And I’m sure I’d previously seen footage of screaming, crying, almost psychotic teenagers at one of Michael Jackson’s concerts. But Dan Mihaltianu’s work really put this in context – this was in Bucharest, just three years after the fall of the Berlin Wall. These teenagers, brought up under communism, were now experiencing the full razzle-dazzle of the West, via the world’s most famous pop star at his peak. No wonder they looked slightly crazed!
The cult of Jackson is explored further. Mark Ryden’s painting is instantly recognisable as the artwork for Jackson’s Dangerous album – but have you ever thought about the fact that notice Ryden only needed to use Jackson’s eyes to depict the artist?
MJ fans will be delighted to see his ‘dinner jacket’ by Michael Lee Bush, who designed some of his most iconic tour outfits. Here, Bush has covered a leather jacket with forks, spoons and knives. It’s designed to raise a smile, and it’s one of the items which most evoked Jackson’s presence.
But my absolute favourite exhibit was a video artwork by Candice Breitz. Sixteen German die-hard MJ fans sing Thriller – and all of their performances are played at once. The room was filled with laughter as the performers whooped and hard breathed through their performances. Museum Teen and I joked how the most exuberant singer and dancer (me) was next to the quietest and most introvert (her). A group of twenty something women started singing along together, enjoying every minute. And this brings me on to why I loved this exhibition so much.
It was the other visitors – the people.
I know how hard museums work to be more representative, and this exhibition is a masterclass in inclusion. Without doubt, this audience was the most ethnically- and socially- diverse group I have ever seen in any museum visit. During my short visit I’m sure I saw families with younger kids, dating couples, teenagers, grown children with grandparents, an openly gay couple, people with disabilities, singles, tourists, Londoners, and that group of 20 somethings who wouldn’t have seemed out of place on a hen do. It was the sort of mix which gives London its energy but which doesn’t always get past the hallowed doors of a cultural institution. But when it does – boy can you feel it!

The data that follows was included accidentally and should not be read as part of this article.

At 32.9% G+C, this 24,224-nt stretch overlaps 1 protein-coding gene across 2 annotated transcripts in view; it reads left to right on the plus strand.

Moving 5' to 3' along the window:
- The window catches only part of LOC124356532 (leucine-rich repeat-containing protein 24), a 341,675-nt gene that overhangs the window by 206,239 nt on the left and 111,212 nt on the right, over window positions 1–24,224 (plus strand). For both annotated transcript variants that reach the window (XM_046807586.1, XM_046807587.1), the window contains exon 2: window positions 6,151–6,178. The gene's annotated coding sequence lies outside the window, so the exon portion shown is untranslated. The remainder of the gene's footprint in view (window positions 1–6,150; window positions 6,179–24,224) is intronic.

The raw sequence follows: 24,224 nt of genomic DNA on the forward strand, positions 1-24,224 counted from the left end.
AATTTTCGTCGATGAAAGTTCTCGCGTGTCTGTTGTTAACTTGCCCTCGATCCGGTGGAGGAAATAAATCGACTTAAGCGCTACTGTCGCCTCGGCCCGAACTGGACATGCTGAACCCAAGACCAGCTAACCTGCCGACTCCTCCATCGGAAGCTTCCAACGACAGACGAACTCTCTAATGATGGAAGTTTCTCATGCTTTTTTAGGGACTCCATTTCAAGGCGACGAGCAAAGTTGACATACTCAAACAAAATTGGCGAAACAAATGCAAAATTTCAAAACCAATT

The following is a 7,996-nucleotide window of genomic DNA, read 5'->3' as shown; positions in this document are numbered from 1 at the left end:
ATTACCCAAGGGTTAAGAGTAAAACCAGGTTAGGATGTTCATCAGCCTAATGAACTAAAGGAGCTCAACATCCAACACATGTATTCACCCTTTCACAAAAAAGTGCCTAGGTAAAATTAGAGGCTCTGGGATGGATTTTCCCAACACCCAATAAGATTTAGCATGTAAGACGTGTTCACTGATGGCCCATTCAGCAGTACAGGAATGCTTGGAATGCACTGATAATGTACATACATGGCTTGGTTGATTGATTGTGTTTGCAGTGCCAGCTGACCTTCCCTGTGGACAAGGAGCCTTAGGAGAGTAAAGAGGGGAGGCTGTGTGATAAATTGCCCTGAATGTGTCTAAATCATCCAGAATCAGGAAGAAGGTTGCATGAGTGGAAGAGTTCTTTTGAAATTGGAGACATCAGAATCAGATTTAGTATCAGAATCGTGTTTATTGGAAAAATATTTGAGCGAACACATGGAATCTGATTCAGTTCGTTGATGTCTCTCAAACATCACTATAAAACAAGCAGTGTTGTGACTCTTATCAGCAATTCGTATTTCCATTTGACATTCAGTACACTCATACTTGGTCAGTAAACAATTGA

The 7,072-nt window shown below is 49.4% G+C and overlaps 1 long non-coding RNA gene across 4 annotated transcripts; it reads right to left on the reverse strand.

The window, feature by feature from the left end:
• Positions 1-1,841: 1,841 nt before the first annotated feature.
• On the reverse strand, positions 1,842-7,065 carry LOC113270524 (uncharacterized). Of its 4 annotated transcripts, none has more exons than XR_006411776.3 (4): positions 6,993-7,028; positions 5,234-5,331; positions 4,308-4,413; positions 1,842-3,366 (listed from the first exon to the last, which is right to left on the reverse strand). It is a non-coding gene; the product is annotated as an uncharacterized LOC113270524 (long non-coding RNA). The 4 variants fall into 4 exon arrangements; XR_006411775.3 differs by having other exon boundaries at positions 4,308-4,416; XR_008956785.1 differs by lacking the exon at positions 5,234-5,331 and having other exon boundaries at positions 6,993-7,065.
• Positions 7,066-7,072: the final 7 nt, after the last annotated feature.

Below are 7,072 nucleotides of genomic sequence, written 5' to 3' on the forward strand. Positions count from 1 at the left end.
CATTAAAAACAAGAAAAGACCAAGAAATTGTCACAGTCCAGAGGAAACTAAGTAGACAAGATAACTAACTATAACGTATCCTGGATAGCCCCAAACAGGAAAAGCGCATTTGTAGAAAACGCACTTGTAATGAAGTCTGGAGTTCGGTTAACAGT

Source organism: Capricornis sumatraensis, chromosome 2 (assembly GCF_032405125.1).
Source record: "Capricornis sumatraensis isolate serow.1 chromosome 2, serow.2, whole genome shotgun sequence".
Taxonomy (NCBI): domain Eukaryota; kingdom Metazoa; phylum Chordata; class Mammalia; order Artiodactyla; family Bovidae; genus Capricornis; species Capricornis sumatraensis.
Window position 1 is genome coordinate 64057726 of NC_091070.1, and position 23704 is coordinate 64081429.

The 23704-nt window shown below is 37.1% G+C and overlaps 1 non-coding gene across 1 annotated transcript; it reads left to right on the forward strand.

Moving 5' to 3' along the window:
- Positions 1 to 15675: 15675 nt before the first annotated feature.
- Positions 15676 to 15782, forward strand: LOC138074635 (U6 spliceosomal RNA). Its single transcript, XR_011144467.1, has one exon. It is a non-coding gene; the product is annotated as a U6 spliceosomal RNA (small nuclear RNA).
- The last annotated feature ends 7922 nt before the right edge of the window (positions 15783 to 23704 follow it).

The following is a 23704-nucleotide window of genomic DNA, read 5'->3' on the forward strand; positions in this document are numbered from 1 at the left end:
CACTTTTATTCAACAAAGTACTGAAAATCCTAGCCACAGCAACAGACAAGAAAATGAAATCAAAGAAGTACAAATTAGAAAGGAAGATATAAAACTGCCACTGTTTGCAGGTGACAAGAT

The exhibition is not without faults. The light coloured text on the lights walls is practically unreadable, for these nearly 40 year old eyes at least. The quality of the art did vary, at times bordering almost on fan art. I expected more reflections on the controversies which surrounded Jackson and his unconventional life, but with Sony as main supporter, this is unsurprising.
But I’ve picked the nits, and what’s left is a stonking good show, one that every museum could learn from. It’s a lesson in how to create exhibitions with mass appeal which still have curatorial weight. Hats off, NPG *throws hat in air, spins, and tries to catch in an MJ-inspired move*.
Michael Jackson: On the Wall runs until 21 October 2018 at the National Portrait Gallery, London
Tickets from £15.50, children under 12 FREE.
Top tip: My teen absolutely loved the chilli loaded fries and Salted Caramel freakshake at Maxwells, Covent Garden, just a few minutes walk away. Major mum points earned.
And if you don’t get a chance to catch Michael Jackson: On the Wall in London, the exhibition will tour to the Grand Palais, Paris (November 2018 to February 2019), The Bundeskunsthalle, Bonn (March to July 2019) and Espoo Museum of Modern Art, Finland (August to January 2020).